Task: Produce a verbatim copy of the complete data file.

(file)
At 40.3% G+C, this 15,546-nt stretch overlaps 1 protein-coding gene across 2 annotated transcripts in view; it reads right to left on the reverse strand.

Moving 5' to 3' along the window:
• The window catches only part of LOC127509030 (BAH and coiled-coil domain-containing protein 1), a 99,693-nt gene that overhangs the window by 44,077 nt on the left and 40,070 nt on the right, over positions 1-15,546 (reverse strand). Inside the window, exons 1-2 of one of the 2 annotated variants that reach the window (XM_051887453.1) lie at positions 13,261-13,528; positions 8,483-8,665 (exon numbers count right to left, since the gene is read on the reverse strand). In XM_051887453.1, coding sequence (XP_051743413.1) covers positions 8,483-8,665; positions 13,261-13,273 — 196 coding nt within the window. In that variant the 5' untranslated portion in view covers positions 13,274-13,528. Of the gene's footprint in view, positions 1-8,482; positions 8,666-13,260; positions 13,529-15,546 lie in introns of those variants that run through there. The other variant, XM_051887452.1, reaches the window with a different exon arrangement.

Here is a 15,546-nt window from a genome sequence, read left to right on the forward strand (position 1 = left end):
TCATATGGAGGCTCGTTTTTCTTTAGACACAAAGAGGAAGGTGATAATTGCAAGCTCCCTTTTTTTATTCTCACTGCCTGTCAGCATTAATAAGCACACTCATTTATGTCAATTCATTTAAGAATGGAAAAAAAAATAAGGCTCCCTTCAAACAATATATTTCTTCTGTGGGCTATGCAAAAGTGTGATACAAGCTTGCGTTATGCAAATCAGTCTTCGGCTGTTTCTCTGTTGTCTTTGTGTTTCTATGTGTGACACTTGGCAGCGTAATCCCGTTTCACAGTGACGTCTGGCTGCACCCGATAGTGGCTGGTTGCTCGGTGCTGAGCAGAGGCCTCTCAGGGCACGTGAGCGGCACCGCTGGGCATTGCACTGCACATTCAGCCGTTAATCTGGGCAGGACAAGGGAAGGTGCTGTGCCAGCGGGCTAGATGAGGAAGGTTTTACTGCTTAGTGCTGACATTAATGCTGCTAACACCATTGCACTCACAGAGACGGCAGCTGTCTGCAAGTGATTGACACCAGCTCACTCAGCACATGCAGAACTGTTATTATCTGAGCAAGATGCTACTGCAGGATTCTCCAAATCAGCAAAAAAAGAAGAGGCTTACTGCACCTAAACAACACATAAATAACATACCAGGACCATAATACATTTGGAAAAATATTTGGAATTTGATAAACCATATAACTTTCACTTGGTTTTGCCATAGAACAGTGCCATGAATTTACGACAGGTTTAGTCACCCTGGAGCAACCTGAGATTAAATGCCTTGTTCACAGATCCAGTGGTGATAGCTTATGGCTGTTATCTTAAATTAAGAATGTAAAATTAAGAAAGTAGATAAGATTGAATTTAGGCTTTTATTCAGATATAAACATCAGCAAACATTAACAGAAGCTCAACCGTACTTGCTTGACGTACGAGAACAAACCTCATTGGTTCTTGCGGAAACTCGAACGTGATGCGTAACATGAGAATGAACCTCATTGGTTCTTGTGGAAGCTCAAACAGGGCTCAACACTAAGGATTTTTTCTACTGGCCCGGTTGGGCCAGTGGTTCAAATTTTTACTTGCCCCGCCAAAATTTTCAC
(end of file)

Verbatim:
At 40.3% G+C, this 15,546-nt stretch overlaps 1 protein-coding gene across 2 annotated transcripts in view; it reads right to left on the reverse strand.

Moving 5' to 3' along the window:
• The window catches only part of LOC127509030 (BAH and coiled-coil domain-containing protein 1), a 99,693-nt gene that overhangs the window by 44,077 nt on the left and 40,070 nt on the right, over positions 1-15,546 (reverse strand). Inside the window, exons 1-2 of one of the 2 annotated variants that reach the window (XM_051887453.1) lie at positions 13,261-13,528; positions 8,483-8,665 (exon numbers count right to left, since the gene is read on the reverse strand). In XM_051887453.1, coding sequence (XP_051743413.1) covers positions 8,483-8,665; positions 13,261-13,273 — 196 coding nt within the window. In that variant the 5' untranslated portion in view covers positions 13,274-13,528. Of the gene's footprint in view, positions 1-8,482; positions 8,666-13,260; positions 13,529-15,546 lie in introns of those variants that run through there. The other variant, XM_051887452.1, reaches the window with a different exon arrangement.

Here is a 15,546-nt window from a genome sequence, read left to right on the forward strand (position 1 = left end):
TCATATGGAGGCTCGTTTTTCTTTAGACACAAAGAGGAAGGTGATAATTGCAAGCTCCCTTTTTTTATTCTCACTGCCTGTCAGCATTAATAAGCACACTCATTTATGTCAATTCATTTAAGAATGGAAAAAAAAATAAGGCTCCCTTCAAACAATATATTTCTTCTGTGGGCTATGCAAAAGTGTGATACAAGCTTGCGTTATGCAAATCAGTCTTCGGCTGTTTCTCTGTTGTCTTTGTGTTTCTATGTGTGACACTTGGCAGCGTAATCCCGTTTCACAGTGACGTCTGGCTGCACCCGATAGTGGCTGGTTGCTCGGTGCTGAGCAGAGGCCTCTCAGGGCACGTGAGCGGCACCGCTGGGCATTGCACTGCACATTCAGCCGTTAATCTGGGCAGGACAAGGGAAGGTGCTGTGCCAGCGGGCTAGATGAGGAAGGTTTTACTGCTTAGTGCTGACATTAATGCTGCTAACACCATTGCACTCACAGAGACGGCAGCTGTCTGCAAGTGATTGACACCAGCTCACTCAGCACATGCAGAACTGTTATTATCTGAGCAAGATGCTACTGCAGGATTCTCCAAATCAGCAAAAAAAGAAGAGGCTTACTGCACCTAAACAACACATAAATAACATACCAGGACCATAATACATTTGGAAAAATATTTGGAATTTGATAAACCATATAACTTTCACTTGGTTTTGCCATAGAACAGTGCCATGAATTTACGACAGGTTTAGTCACCCTGGAGCAACCTGAGATTAAATGCCTTGTTCACAGATCCAGTGGTGATAGCTTATGGCTGTTATCTTAAATTAAGAATGTAAAATTAAGAAAGTAGATAAGATTGAATTTAGGCTTTTATTCAGATATAAACATCAGCAAACATTAACAGAAGCTCAACCGTACTTGCTTGACGTACGAGAACAAACCTCATTGGTTCTTGCGGAAACTCGAACGTGATGCGTAACATGAGAATGAACCTCATTGGTTCTTGTGGAAGCTCAAACAGGGCTCAACACTAAGGATTTTTTCTACTGGCCCGGTTGGGCCAGTGGTTCAAATTTTTACTTGCCCCGCCAAAATTTTCAC